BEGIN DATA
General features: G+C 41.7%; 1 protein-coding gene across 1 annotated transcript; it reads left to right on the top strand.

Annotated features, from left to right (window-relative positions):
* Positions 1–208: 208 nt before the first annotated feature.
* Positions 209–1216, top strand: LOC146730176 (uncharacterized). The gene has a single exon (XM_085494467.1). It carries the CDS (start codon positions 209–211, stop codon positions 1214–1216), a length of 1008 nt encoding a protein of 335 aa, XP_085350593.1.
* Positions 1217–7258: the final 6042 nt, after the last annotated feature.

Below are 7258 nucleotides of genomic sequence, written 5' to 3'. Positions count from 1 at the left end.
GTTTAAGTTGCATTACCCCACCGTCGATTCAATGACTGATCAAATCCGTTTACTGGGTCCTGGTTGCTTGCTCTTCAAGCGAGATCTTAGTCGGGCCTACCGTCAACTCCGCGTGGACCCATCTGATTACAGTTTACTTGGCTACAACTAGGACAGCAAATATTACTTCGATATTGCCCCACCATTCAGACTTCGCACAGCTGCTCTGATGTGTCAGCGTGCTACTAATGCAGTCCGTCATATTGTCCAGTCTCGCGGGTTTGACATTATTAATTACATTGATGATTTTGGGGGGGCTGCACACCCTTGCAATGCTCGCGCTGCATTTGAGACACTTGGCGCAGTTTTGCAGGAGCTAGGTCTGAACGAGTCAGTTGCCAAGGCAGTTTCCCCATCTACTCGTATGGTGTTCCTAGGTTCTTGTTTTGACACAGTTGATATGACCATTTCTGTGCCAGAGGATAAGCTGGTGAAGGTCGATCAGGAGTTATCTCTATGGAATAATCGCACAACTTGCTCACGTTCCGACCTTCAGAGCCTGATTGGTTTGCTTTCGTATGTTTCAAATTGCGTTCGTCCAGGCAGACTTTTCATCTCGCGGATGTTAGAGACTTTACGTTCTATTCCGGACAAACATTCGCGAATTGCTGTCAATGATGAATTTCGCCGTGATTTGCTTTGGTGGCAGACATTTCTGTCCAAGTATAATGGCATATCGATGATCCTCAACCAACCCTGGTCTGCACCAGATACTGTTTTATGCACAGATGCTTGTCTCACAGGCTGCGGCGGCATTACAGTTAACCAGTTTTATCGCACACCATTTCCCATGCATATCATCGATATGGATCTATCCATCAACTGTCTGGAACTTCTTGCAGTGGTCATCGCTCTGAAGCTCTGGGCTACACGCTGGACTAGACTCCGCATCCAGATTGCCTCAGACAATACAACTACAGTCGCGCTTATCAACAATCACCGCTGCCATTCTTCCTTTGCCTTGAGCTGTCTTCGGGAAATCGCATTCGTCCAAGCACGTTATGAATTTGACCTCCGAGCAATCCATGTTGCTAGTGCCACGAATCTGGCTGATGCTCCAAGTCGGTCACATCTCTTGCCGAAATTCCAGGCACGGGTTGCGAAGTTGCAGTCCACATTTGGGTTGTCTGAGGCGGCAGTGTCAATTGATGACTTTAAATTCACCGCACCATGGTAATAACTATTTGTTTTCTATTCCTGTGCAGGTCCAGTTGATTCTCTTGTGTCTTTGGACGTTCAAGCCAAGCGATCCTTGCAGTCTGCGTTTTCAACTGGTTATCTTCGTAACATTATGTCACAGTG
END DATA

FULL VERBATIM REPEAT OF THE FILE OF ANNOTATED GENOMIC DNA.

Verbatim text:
General features: G+C 41.7%; 1 protein-coding gene across 1 annotated transcript; it reads left to right on the top strand.

Annotated features, from left to right (window-relative positions):
* Positions 1–208: 208 nt before the first annotated feature.
* Positions 209–1216, top strand: LOC146730176 (uncharacterized). The gene has a single exon (XM_085494467.1). It carries the CDS (start codon positions 209–211, stop codon positions 1214–1216), a length of 1008 nt encoding a protein of 335 aa, XP_085350593.1.
* Positions 1217–7258: the final 6042 nt, after the last annotated feature.

Below are 7258 nucleotides of genomic sequence, written 5' to 3'. Positions count from 1 at the left end.
GTTTAAGTTGCATTACCCCACCGTCGATTCAATGACTGATCAAATCCGTTTACTGGGTCCTGGTTGCTTGCTCTTCAAGCGAGATCTTAGTCGGGCCTACCGTCAACTCCGCGTGGACCCATCTGATTACAGTTTACTTGGCTACAACTAGGACAGCAAATATTACTTCGATATTGCCCCACCATTCAGACTTCGCACAGCTGCTCTGATGTGTCAGCGTGCTACTAATGCAGTCCGTCATATTGTCCAGTCTCGCGGGTTTGACATTATTAATTACATTGATGATTTTGGGGGGGCTGCACACCCTTGCAATGCTCGCGCTGCATTTGAGACACTTGGCGCAGTTTTGCAGGAGCTAGGTCTGAACGAGTCAGTTGCCAAGGCAGTTTCCCCATCTACTCGTATGGTGTTCCTAGGTTCTTGTTTTGACACAGTTGATATGACCATTTCTGTGCCAGAGGATAAGCTGGTGAAGGTCGATCAGGAGTTATCTCTATGGAATAATCGCACAACTTGCTCACGTTCCGACCTTCAGAGCCTGATTGGTTTGCTTTCGTATGTTTCAAATTGCGTTCGTCCAGGCAGACTTTTCATCTCGCGGATGTTAGAGACTTTACGTTCTATTCCGGACAAACATTCGCGAATTGCTGTCAATGATGAATTTCGCCGTGATTTGCTTTGGTGGCAGACATTTCTGTCCAAGTATAATGGCATATCGATGATCCTCAACCAACCCTGGTCTGCACCAGATACTGTTTTATGCACAGATGCTTGTCTCACAGGCTGCGGCGGCATTACAGTTAACCAGTTTTATCGCACACCATTTCCCATGCATATCATCGATATGGATCTATCCATCAACTGTCTGGAACTTCTTGCAGTGGTCATCGCTCTGAAGCTCTGGGCTACACGCTGGACTAGACTCCGCATCCAGATTGCCTCAGACAATACAACTACAGTCGCGCTTATCAACAATCACCGCTGCCATTCTTCCTTTGCCTTGAGCTGTCTTCGGGAAATCGCATTCGTCCAAGCACGTTATGAATTTGACCTCCGAGCAATCCATGTTGCTAGTGCCACGAATCTGGCTGATGCTCCAAGTCGGTCACATCTCTTGCCGAAATTCCAGGCACGGGTTGCGAAGTTGCAGTCCACATTTGGGTTGTCTGAGGCGGCAGTGTCAATTGATGACTTTAAATTCACCGCACCATGGTAATAACTATTTGTTTTCTATTCCTGTGCAGGTCCAGTTGATTCTCTTGTGTCTTTGGACGTTCAAGCCAAGCGATCCTTGCAGTCTGCGTTTTCAACTGGTTATCTTCGTAACATTATGTCACAGTG